World Library  
Flag as Inappropriate
Email this Article

Ibm 1050

Article Id: WHEBN0020816292
Reproduction Date:

Title: Ibm 1050  
Author: World Heritage Encyclopedia
Language: English
Subject: IBM Selectric typewriter, Attached Support Processor, IBM System/360 Model 44, Queued Telecommunications Access Method, IBM Electric typewriter
Publisher: World Heritage Encyclopedia

Ibm 1050

An IBM 1052 used as the console typewriter on a System/360 model 30.

IBM 1050 Data Communications System is a computer terminal subsystem to send data to and receive data from another 1050 subsystem or IBM computer in the IBM 1400, IBM 7000 or System/360 series. It first became available in 1963 and was used widely during the 1960s. The 1052 Printer-Keyboard was also the basis for the 1052-7 console Printer-Keyboard used on small and medium S/360 processors.


IBM 1050 Data Communications System was first introduced in 1963. The printer used the same removable typing element and mechanism as the IBM Selectric typewriter. The 1050 system could include the following devices:

  • IBM 1051 Central Control Unit
  • IBM 1052 Printer-Keyboard
  • IBM 1053 Console Printer
  • IBM 1054 Paper Tape Reader
  • IBM 1055 Paper Tape Punch
  • IBM 1056 Card Reader
  • IBM 1057 Card punch
  • IBM 1058 Printing Card punch
  • IBM 1442 Card Reader/Punch * Unsure this device was part of 1050 system
  • IBM 1092/1093 Programmed Keyboards

Communication was done serially, half-duplex, at 75 or 150 bits per second. A modem, such as IBM Line Adapter, was needed for connection to a communication line. The IBM 1050 featured multipoint asynchronous communication (Start Stop protocol), and improved error checking (LRC and VRC), with speed up to 14.8 characters per second (134 bauds), compared to the teleprinter's 10 cps.[1] One IBM 1051 and another device were required per subsystem.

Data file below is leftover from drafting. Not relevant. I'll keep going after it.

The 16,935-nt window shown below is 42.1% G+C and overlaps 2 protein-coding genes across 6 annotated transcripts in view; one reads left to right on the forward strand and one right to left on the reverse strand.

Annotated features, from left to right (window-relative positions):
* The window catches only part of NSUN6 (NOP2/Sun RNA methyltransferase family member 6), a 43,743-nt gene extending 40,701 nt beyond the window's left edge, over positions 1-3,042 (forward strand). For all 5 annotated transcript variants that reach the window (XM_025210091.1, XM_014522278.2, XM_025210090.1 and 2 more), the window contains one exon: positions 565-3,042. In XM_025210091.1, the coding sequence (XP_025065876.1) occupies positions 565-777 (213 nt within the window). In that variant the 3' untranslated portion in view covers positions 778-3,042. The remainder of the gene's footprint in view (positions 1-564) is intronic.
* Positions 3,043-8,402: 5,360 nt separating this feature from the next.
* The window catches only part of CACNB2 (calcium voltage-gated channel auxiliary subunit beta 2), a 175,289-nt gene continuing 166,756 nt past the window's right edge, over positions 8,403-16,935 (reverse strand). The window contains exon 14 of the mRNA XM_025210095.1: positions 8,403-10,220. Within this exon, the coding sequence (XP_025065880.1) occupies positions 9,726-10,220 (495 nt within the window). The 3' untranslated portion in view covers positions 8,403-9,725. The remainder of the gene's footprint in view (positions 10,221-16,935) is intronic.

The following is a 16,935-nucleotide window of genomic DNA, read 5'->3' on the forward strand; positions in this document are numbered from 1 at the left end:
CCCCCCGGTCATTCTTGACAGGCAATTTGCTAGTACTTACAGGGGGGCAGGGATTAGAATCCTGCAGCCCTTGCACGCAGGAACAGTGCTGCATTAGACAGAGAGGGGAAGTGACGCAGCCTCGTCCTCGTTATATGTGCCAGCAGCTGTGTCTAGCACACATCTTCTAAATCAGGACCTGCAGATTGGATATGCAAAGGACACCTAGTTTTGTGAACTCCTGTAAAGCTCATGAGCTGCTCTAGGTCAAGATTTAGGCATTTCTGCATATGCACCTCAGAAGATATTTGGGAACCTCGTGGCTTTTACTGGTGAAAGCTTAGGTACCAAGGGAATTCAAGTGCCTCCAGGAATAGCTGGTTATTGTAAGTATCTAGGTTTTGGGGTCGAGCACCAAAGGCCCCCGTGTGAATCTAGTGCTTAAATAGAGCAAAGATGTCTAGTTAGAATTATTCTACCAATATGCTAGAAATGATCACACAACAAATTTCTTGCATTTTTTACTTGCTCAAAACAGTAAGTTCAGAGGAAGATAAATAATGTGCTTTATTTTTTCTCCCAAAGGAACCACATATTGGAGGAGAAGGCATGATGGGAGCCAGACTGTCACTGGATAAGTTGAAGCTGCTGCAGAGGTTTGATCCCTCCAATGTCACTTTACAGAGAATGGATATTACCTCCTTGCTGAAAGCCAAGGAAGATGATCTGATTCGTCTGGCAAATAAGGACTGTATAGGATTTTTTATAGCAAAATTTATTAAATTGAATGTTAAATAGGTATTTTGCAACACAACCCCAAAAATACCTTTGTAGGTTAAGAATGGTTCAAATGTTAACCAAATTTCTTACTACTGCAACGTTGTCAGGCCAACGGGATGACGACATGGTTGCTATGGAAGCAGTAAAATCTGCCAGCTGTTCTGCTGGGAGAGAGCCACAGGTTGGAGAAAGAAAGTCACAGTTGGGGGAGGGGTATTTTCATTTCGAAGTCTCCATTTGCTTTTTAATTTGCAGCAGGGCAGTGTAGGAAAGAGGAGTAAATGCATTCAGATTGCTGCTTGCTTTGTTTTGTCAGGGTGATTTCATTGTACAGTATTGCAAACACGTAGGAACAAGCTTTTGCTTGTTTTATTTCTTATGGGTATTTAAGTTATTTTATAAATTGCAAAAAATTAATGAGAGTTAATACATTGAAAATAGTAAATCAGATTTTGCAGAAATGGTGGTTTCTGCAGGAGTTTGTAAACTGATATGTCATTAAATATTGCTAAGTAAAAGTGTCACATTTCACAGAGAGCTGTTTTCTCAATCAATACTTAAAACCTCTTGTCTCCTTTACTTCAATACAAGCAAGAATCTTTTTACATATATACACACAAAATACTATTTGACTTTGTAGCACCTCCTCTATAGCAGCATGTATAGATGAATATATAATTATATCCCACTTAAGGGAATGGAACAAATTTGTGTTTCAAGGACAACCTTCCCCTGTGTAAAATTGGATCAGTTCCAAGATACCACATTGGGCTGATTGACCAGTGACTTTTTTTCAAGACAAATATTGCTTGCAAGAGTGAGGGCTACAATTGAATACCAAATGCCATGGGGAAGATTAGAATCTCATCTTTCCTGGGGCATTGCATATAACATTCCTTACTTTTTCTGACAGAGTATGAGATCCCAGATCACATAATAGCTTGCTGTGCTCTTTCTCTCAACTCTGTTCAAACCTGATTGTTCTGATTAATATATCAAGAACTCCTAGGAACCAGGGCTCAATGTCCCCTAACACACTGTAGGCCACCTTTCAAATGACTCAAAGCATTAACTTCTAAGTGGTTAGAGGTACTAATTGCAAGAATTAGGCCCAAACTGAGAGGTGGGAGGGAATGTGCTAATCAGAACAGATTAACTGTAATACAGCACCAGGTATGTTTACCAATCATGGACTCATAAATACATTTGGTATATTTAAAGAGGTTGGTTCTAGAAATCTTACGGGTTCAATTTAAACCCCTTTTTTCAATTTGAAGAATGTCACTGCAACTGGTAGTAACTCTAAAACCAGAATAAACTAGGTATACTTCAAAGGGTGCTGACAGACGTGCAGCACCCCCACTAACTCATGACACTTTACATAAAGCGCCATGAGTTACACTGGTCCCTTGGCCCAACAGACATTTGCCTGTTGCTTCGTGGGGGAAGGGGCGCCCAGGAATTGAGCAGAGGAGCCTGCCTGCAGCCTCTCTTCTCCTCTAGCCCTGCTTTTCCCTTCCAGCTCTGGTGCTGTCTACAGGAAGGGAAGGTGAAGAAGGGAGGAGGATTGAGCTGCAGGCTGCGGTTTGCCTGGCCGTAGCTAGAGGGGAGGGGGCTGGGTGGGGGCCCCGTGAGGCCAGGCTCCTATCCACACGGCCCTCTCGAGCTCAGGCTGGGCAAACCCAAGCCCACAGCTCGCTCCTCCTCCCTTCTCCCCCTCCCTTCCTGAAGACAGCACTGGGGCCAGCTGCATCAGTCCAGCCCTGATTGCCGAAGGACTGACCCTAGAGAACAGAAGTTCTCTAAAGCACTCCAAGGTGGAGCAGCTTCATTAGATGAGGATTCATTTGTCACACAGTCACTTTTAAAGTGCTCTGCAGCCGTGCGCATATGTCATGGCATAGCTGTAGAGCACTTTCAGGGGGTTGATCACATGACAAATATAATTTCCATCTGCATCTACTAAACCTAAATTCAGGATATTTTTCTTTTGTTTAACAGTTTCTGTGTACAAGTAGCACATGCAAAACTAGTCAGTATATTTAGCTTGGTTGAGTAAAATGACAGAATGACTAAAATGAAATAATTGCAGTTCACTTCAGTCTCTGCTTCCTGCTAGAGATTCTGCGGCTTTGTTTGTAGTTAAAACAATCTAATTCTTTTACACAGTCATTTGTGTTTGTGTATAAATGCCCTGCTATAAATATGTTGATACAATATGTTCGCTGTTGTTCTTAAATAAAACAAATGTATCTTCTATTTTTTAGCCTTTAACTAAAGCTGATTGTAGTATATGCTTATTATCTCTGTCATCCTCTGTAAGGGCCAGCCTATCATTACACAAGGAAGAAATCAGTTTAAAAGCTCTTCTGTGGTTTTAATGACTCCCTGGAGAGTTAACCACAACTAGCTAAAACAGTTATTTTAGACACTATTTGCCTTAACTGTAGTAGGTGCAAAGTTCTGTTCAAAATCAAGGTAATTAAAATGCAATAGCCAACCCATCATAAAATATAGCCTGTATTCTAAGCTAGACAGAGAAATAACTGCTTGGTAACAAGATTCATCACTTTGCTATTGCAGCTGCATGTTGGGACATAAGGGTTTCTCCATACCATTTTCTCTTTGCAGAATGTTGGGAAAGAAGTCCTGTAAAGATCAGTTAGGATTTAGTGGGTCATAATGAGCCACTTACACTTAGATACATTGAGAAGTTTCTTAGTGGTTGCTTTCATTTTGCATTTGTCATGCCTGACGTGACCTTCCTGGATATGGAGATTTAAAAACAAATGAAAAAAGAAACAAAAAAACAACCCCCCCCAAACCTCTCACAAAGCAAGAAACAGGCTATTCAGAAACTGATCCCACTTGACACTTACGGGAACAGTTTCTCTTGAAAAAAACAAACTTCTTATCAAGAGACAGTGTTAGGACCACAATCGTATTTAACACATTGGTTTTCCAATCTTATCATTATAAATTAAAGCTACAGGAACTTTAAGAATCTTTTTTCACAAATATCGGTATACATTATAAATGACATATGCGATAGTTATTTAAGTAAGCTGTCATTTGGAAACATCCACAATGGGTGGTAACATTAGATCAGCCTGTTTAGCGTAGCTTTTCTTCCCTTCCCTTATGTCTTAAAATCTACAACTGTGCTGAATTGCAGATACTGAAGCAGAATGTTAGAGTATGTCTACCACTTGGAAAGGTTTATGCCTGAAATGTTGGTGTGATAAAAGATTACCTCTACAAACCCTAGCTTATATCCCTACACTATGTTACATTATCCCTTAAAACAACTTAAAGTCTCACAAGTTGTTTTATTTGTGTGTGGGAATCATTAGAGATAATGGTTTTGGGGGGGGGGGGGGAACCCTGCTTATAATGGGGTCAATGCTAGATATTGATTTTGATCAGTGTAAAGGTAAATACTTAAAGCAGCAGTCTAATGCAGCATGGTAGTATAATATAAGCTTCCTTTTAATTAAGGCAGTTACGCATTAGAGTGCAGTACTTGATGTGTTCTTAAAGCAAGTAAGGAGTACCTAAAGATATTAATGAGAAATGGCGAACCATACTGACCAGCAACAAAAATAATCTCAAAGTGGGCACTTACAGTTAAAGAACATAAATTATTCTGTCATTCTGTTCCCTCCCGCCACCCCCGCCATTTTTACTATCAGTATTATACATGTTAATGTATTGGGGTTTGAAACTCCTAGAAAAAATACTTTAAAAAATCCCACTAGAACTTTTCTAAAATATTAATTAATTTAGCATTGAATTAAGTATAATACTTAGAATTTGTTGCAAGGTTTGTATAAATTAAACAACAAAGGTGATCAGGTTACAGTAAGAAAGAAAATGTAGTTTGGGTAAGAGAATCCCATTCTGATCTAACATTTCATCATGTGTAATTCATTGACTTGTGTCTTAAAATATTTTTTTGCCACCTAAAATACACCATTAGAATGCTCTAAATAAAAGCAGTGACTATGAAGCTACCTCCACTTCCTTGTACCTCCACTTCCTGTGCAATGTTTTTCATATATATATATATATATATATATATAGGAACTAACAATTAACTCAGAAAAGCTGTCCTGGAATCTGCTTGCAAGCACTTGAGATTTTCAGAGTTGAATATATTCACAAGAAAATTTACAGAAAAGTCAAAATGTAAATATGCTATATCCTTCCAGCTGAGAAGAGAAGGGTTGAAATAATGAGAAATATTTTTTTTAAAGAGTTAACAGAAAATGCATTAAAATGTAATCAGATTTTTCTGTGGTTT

A set of IBM 1050 Data Communications System is exhibited at the University of Amsterdam Computer Museum in the Netherlands.[2]


  1. ^ IBM Data Communications: A Quarter Century of Evolution and Progress
  2. ^ IBM 1050 Data Communications System in the Computer History Museum

See also

This article was sourced from Creative Commons Attribution-ShareAlike License; additional terms may apply. World Heritage Encyclopedia content is assembled from numerous content providers, Open Access Publishing, and in compliance with The Fair Access to Science and Technology Research Act (FASTR), Wikimedia Foundation, Inc., Public Library of Science, The Encyclopedia of Life, Open Book Publishers (OBP), PubMed, U.S. National Library of Medicine, National Center for Biotechnology Information, U.S. National Library of Medicine, National Institutes of Health (NIH), U.S. Department of Health & Human Services, and, which sources content from all federal, state, local, tribal, and territorial government publication portals (.gov, .mil, .edu). Funding for and content contributors is made possible from the U.S. Congress, E-Government Act of 2002.
Crowd sourced content that is contributed to World Heritage Encyclopedia is peer reviewed and edited by our editorial staff to ensure quality scholarly research articles.
By using this site, you agree to the Terms of Use and Privacy Policy. World Heritage Encyclopedia™ is a registered trademark of the World Public Library Association, a non-profit organization.

Copyright © World Library Foundation. All rights reserved. eBooks from World eBook Library are sponsored by the World Library Foundation,
a 501c(4) Member's Support Non-Profit Organization, and is NOT affiliated with any governmental agency or department.